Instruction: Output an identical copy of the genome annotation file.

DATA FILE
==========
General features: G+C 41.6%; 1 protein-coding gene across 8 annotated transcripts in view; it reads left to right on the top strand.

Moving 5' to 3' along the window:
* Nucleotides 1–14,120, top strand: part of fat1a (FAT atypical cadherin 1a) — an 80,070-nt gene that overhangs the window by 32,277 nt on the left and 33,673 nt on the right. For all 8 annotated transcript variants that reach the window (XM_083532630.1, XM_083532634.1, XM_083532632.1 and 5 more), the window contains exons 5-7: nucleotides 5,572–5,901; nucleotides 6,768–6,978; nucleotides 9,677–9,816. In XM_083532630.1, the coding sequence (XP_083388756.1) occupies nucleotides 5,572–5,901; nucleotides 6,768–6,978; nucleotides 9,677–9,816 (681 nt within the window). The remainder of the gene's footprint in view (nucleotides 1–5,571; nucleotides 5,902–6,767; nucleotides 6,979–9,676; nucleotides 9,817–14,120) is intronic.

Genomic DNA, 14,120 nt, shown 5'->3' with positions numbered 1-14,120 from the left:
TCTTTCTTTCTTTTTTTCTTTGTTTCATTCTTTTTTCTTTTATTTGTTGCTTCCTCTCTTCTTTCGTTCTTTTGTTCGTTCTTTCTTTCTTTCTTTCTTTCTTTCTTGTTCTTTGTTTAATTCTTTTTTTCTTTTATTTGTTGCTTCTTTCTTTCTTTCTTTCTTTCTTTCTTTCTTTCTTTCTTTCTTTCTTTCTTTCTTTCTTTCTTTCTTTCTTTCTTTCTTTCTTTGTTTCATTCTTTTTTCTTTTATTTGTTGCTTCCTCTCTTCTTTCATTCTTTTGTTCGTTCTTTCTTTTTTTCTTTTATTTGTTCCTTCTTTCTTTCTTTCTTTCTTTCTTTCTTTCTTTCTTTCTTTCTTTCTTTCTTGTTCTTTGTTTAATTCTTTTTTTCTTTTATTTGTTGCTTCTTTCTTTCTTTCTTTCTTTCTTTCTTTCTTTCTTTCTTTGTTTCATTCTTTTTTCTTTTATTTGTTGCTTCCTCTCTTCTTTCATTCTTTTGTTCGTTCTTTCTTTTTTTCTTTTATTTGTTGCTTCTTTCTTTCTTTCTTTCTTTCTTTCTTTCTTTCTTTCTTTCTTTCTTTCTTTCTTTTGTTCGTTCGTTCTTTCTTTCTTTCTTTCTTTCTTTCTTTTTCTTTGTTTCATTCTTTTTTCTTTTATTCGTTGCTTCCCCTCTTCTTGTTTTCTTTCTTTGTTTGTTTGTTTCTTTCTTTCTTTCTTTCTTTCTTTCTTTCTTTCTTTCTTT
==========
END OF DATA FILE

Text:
General features: G+C 41.6%; 1 protein-coding gene across 8 annotated transcripts in view; it reads left to right on the top strand.

Moving 5' to 3' along the window:
* Nucleotides 1–14,120, top strand: part of fat1a (FAT atypical cadherin 1a) — an 80,070-nt gene that overhangs the window by 32,277 nt on the left and 33,673 nt on the right. For all 8 annotated transcript variants that reach the window (XM_083532630.1, XM_083532634.1, XM_083532632.1 and 5 more), the window contains exons 5-7: nucleotides 5,572–5,901; nucleotides 6,768–6,978; nucleotides 9,677–9,816. In XM_083532630.1, the coding sequence (XP_083388756.1) occupies nucleotides 5,572–5,901; nucleotides 6,768–6,978; nucleotides 9,677–9,816 (681 nt within the window). The remainder of the gene's footprint in view (nucleotides 1–5,571; nucleotides 5,902–6,767; nucleotides 6,979–9,676; nucleotides 9,817–14,120) is intronic.

Genomic DNA, 14,120 nt, shown 5'->3' with positions numbered 1-14,120 from the left:
TCTTTCTTTCTTTTTTTCTTTGTTTCATTCTTTTTTCTTTTATTTGTTGCTTCCTCTCTTCTTTCGTTCTTTTGTTCGTTCTTTCTTTCTTTCTTTCTTTCTTTCTTGTTCTTTGTTTAATTCTTTTTTTCTTTTATTTGTTGCTTCTTTCTTTCTTTCTTTCTTTCTTTCTTTCTTTCTTTCTTTCTTTCTTTCTTTCTTTCTTTCTTTCTTTCTTTCTTTCTTTCTTTGTTTCATTCTTTTTTCTTTTATTTGTTGCTTCCTCTCTTCTTTCATTCTTTTGTTCGTTCTTTCTTTTTTTCTTTTATTTGTTCCTTCTTTCTTTCTTTCTTTCTTTCTTTCTTTCTTTCTTTCTTTCTTTCTTTCTTGTTCTTTGTTTAATTCTTTTTTTCTTTTATTTGTTGCTTCTTTCTTTCTTTCTTTCTTTCTTTCTTTCTTTCTTTCTTTGTTTCATTCTTTTTTCTTTTATTTGTTGCTTCCTCTCTTCTTTCATTCTTTTGTTCGTTCTTTCTTTTTTTCTTTTATTTGTTGCTTCTTTCTTTCTTTCTTTCTTTCTTTCTTTCTTTCTTTCTTTCTTTCTTTCTTTCTTTTGTTCGTTCGTTCTTTCTTTCTTTCTTTCTTTCTTTCTTTTTCTTTGTTTCATTCTTTTTTCTTTTATTCGTTGCTTCCCCTCTTCTTGTTTTCTTTCTTTGTTTGTTTGTTTCTTTCTTTCTTTCTTTCTTTCTTTCTTTCTTTCTTTCTTT